Heather Bidinger is not one to seek out accolades or recognition for the job she does, but because of the way she performs Bidinger has demonstrated, in the minds of her peers, she is one of the best.
Being named the 2013 Minnesota Academy of Physician Assistants (MAPA) physician assistant of the year is one indication of her success.
The award, which is presented annually to an outstanding physician assistant (PA) in Minne-sota, was given to Bidinger March 8. It recognizes her as one who “exemplifies and embodies the qualities and philosophies that characterize the PA profession.”
Bidinger, a graduate of Redwood Falls-Morton High School knew at an early age she wanted to be involved in the medical field, but not as a PA.
“I wanted to be a doctor,” she said, admitting when she started college she did not even know what a PA was.
Bidinger said she always enjoyed science classes in school, and that led her to the University of St. Thomas where she earned a degree in psychology.
Then she applied to medical school and began the next stage of her education at St. Louis University in Missouri.
In addition to studying the chemistry and biology of medicine, Bidinger said her study of the psychological side of humanity has helped prepare her to understand the value of treating the whole person.
Rather than spend more time in school, Bidinger learned about and pursued the PA program, which provided her the academics of the profession without the required time doing the clinicals one needed to become a physician.
The difference be-tween a physician and a PA, explained Bidinger, is she is required to have another physician serve in an oversight capacity.
“A physician assistant can do 80-85 percent of the things a doctor can do,” she said.
She is able to diagnose illnesses and prescribe medications, she can deliver babies and even do some operations, but it all needs to be done under the watchful eye of a doctor.
That does not mean every time she is seeing a patient the doctor is in the room with her, but as some decisions are made Bidinger consults with that doctor providing ov-ersight. She called it a de-pendent medical model.
After taking the PA lic-ensing exam and becoming a certified PA (she must recertify every six years), Bidinger returned to Minnesota and started working in Waconia.
During those two years of family practice, Bidinger’s family, which now includes husband, Scott and their five children, was growing, as were her opportunities for professional growth.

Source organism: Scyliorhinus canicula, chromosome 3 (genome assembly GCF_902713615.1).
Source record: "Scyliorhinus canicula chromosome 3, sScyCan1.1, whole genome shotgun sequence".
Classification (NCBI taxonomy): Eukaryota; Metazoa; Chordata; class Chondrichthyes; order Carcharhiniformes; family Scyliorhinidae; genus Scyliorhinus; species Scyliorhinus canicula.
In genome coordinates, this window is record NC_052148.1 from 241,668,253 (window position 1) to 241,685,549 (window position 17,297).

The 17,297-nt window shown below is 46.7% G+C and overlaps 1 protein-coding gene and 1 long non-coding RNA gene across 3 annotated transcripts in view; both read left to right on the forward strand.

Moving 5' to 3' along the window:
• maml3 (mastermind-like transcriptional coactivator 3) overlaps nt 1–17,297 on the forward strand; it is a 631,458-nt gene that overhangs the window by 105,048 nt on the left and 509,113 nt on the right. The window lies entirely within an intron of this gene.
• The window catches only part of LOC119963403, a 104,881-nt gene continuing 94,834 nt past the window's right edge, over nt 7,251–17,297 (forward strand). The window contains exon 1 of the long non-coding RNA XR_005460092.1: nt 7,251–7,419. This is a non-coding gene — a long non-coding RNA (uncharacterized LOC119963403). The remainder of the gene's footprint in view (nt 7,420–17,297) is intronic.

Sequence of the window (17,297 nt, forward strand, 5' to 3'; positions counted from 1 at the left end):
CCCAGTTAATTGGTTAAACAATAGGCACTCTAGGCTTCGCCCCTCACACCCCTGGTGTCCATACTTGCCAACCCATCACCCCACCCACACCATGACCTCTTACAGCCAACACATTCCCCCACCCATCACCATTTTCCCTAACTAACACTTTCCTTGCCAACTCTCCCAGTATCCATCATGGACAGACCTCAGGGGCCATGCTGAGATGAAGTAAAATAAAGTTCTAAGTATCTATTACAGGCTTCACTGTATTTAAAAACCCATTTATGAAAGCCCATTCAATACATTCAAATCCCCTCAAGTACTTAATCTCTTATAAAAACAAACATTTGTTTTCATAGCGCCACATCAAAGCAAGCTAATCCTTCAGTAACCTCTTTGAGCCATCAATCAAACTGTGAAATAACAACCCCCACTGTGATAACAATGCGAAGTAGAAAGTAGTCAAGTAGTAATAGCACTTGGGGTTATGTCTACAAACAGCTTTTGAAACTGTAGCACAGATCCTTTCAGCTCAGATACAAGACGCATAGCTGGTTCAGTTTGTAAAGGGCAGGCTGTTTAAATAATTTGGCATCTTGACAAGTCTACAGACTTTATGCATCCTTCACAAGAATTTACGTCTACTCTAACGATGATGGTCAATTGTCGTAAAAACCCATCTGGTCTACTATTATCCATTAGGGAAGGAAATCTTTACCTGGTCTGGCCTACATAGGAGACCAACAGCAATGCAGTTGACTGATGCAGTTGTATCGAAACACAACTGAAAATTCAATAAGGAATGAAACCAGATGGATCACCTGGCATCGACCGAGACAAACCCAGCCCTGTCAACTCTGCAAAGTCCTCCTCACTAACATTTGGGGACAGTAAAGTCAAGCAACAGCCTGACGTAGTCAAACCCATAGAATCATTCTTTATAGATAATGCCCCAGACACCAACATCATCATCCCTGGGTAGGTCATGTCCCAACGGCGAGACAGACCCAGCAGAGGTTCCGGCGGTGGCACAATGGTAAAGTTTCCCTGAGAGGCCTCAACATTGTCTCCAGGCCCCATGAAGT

Through her relationship with a supervisory physician, Bidinger was able to begin teaching at Augsburg College, which then led to one of the most significant tasks of her career.
Page 2 of 2 - In Fall 2009, Bidinger was hired by St. Catherine’s University to help develop a PA program.
Over the next couple of years, Bidinger developed, in conjunction with peers, committees and advisors, a program designed to meet state board of higher education and national accreditation standards.
The program was officially approved in January 2012, and this past September the first class of prospective physician assistants was filled.
Bidinger now serves as director of that program serving in various roles from teaching classes to overseeing the budget and staff.
In addition to that, Bidinger also continues to keep up her PA certification and is working when she can in Renville County.
Yes, after being away from their roots, the Bidingers returned to the Redwood area, and call Redwood Falls home. That also means Bidinger is spending a couple of days driving to the university for her role there.
Bidinger expressed her appreciation for the support of husband, Scott, who has helped fill in the familial role while she continues in her career.
Any recognition Bidinger receives is all part of a family effort, she said.
Bidinger said she was honored to be recognized by her peers.
While Bidinger enjoys her role teaching classes on the legal and ethical side of medicine, working with the 10 faculty and ensuring the program provides what students need to succeed, she is just as at home in a hospital setting helping in the emergency room, working with patients and helping people improve their health.
After all, that is why she got in the field in the first place.